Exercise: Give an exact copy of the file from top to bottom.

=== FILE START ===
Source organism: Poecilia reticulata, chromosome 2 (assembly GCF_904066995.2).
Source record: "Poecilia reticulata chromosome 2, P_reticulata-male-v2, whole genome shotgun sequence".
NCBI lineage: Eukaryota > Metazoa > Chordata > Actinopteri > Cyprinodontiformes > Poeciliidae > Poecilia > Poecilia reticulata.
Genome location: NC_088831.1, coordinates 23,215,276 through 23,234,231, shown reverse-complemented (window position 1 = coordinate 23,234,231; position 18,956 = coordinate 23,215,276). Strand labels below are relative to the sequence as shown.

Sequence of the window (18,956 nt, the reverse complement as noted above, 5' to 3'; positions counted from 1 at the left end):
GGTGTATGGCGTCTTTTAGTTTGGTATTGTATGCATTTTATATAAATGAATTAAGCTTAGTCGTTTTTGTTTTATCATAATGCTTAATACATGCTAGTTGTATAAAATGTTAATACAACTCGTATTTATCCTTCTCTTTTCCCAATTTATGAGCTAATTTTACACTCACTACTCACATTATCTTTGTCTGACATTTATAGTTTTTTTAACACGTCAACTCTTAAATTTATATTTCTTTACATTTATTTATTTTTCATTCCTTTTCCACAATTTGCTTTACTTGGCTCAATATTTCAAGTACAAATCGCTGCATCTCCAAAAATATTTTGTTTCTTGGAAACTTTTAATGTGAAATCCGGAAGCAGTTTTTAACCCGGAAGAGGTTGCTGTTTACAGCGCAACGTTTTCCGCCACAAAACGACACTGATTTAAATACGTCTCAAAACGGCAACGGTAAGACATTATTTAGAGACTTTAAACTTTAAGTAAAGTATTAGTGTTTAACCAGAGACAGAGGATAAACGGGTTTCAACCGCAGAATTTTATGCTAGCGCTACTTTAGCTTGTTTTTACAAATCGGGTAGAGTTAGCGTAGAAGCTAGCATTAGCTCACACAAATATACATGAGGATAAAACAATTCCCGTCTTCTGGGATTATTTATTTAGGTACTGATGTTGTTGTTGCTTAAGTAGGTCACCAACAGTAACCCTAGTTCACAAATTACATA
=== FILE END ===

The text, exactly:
Source organism: Poecilia reticulata, chromosome 2 (assembly GCF_904066995.2).
Source record: "Poecilia reticulata chromosome 2, P_reticulata-male-v2, whole genome shotgun sequence".
NCBI lineage: Eukaryota > Metazoa > Chordata > Actinopteri > Cyprinodontiformes > Poeciliidae > Poecilia > Poecilia reticulata.
Genome location: NC_088831.1, coordinates 23,215,276 through 23,234,231, shown reverse-complemented (window position 1 = coordinate 23,234,231; position 18,956 = coordinate 23,215,276). Strand labels below are relative to the sequence as shown.

Sequence of the window (18,956 nt, the reverse complement as noted above, 5' to 3'; positions counted from 1 at the left end):
GGTGTATGGCGTCTTTTAGTTTGGTATTGTATGCATTTTATATAAATGAATTAAGCTTAGTCGTTTTTGTTTTATCATAATGCTTAATACATGCTAGTTGTATAAAATGTTAATACAACTCGTATTTATCCTTCTCTTTTCCCAATTTATGAGCTAATTTTACACTCACTACTCACATTATCTTTGTCTGACATTTATAGTTTTTTTAACACGTCAACTCTTAAATTTATATTTCTTTACATTTATTTATTTTTCATTCCTTTTCCACAATTTGCTTTACTTGGCTCAATATTTCAAGTACAAATCGCTGCATCTCCAAAAATATTTTGTTTCTTGGAAACTTTTAATGTGAAATCCGGAAGCAGTTTTTAACCCGGAAGAGGTTGCTGTTTACAGCGCAACGTTTTCCGCCACAAAACGACACTGATTTAAATACGTCTCAAAACGGCAACGGTAAGACATTATTTAGAGACTTTAAACTTTAAGTAAAGTATTAGTGTTTAACCAGAGACAGAGGATAAACGGGTTTCAACCGCAGAATTTTATGCTAGCGCTACTTTAGCTTGTTTTTACAAATCGGGTAGAGTTAGCGTAGAAGCTAGCATTAGCTCACACAAATATACATGAGGATAAAACAATTCCCGTCTTCTGGGATTATTTATTTAGGTACTGATGTTGTTGTTGCTTAAGTAGGTCACCAACAGTAACCCTAGTTCACAAATTACATA